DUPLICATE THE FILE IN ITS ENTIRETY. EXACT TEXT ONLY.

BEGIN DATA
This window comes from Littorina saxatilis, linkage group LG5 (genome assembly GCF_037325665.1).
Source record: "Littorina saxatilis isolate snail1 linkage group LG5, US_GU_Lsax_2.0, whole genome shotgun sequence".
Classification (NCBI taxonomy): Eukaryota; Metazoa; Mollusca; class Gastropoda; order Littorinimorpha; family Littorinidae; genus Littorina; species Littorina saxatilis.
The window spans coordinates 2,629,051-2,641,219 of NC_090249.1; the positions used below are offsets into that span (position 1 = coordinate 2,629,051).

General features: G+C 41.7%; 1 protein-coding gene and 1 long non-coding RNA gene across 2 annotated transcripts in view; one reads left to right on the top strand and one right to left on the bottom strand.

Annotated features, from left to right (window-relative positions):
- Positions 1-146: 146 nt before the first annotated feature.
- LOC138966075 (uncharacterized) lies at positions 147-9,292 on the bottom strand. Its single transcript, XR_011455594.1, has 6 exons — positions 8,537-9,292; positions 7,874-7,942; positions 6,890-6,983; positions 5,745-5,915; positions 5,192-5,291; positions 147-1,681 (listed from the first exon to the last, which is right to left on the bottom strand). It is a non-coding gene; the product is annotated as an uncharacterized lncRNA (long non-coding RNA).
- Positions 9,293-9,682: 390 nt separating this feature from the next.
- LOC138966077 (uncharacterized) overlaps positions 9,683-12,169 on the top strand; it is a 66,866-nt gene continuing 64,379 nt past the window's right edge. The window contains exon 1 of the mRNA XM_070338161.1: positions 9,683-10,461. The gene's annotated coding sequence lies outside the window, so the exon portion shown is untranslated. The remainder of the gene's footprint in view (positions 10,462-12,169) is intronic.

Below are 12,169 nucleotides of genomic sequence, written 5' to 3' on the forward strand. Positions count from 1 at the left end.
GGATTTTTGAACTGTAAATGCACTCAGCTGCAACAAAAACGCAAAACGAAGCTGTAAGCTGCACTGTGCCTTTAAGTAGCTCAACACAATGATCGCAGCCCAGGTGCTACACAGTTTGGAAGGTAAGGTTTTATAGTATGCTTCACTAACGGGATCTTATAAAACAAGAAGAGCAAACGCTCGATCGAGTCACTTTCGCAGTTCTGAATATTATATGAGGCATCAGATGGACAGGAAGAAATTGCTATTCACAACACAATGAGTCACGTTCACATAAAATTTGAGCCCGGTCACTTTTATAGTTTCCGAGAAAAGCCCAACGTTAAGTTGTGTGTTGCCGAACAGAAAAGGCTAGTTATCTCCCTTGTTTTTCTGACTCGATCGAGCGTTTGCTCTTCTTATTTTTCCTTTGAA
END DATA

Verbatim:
This window comes from Littorina saxatilis, linkage group LG5 (genome assembly GCF_037325665.1).
Source record: "Littorina saxatilis isolate snail1 linkage group LG5, US_GU_Lsax_2.0, whole genome shotgun sequence".
Classification (NCBI taxonomy): Eukaryota; Metazoa; Mollusca; class Gastropoda; order Littorinimorpha; family Littorinidae; genus Littorina; species Littorina saxatilis.
The window spans coordinates 2,629,051-2,641,219 of NC_090249.1; the positions used below are offsets into that span (position 1 = coordinate 2,629,051).

General features: G+C 41.7%; 1 protein-coding gene and 1 long non-coding RNA gene across 2 annotated transcripts in view; one reads left to right on the top strand and one right to left on the bottom strand.

Annotated features, from left to right (window-relative positions):
- Positions 1-146: 146 nt before the first annotated feature.
- LOC138966075 (uncharacterized) lies at positions 147-9,292 on the bottom strand. Its single transcript, XR_011455594.1, has 6 exons — positions 8,537-9,292; positions 7,874-7,942; positions 6,890-6,983; positions 5,745-5,915; positions 5,192-5,291; positions 147-1,681 (listed from the first exon to the last, which is right to left on the bottom strand). It is a non-coding gene; the product is annotated as an uncharacterized lncRNA (long non-coding RNA).
- Positions 9,293-9,682: 390 nt separating this feature from the next.
- LOC138966077 (uncharacterized) overlaps positions 9,683-12,169 on the top strand; it is a 66,866-nt gene continuing 64,379 nt past the window's right edge. The window contains exon 1 of the mRNA XM_070338161.1: positions 9,683-10,461. The gene's annotated coding sequence lies outside the window, so the exon portion shown is untranslated. The remainder of the gene's footprint in view (positions 10,462-12,169) is intronic.

Below are 12,169 nucleotides of genomic sequence, written 5' to 3' on the forward strand. Positions count from 1 at the left end.
GGATTTTTGAACTGTAAATGCACTCAGCTGCAACAAAAACGCAAAACGAAGCTGTAAGCTGCACTGTGCCTTTAAGTAGCTCAACACAATGATCGCAGCCCAGGTGCTACACAGTTTGGAAGGTAAGGTTTTATAGTATGCTTCACTAACGGGATCTTATAAAACAAGAAGAGCAAACGCTCGATCGAGTCACTTTCGCAGTTCTGAATATTATATGAGGCATCAGATGGACAGGAAGAAATTGCTATTCACAACACAATGAGTCACGTTCACATAAAATTTGAGCCCGGTCACTTTTATAGTTTCCGAGAAAAGCCCAACGTTAAGTTGTGTGTTGCCGAACAGAAAAGGCTAGTTATCTCCCTTGTTTTTCTGACTCGATCGAGCGTTTGCTCTTCTTATTTTTCCTTTGAA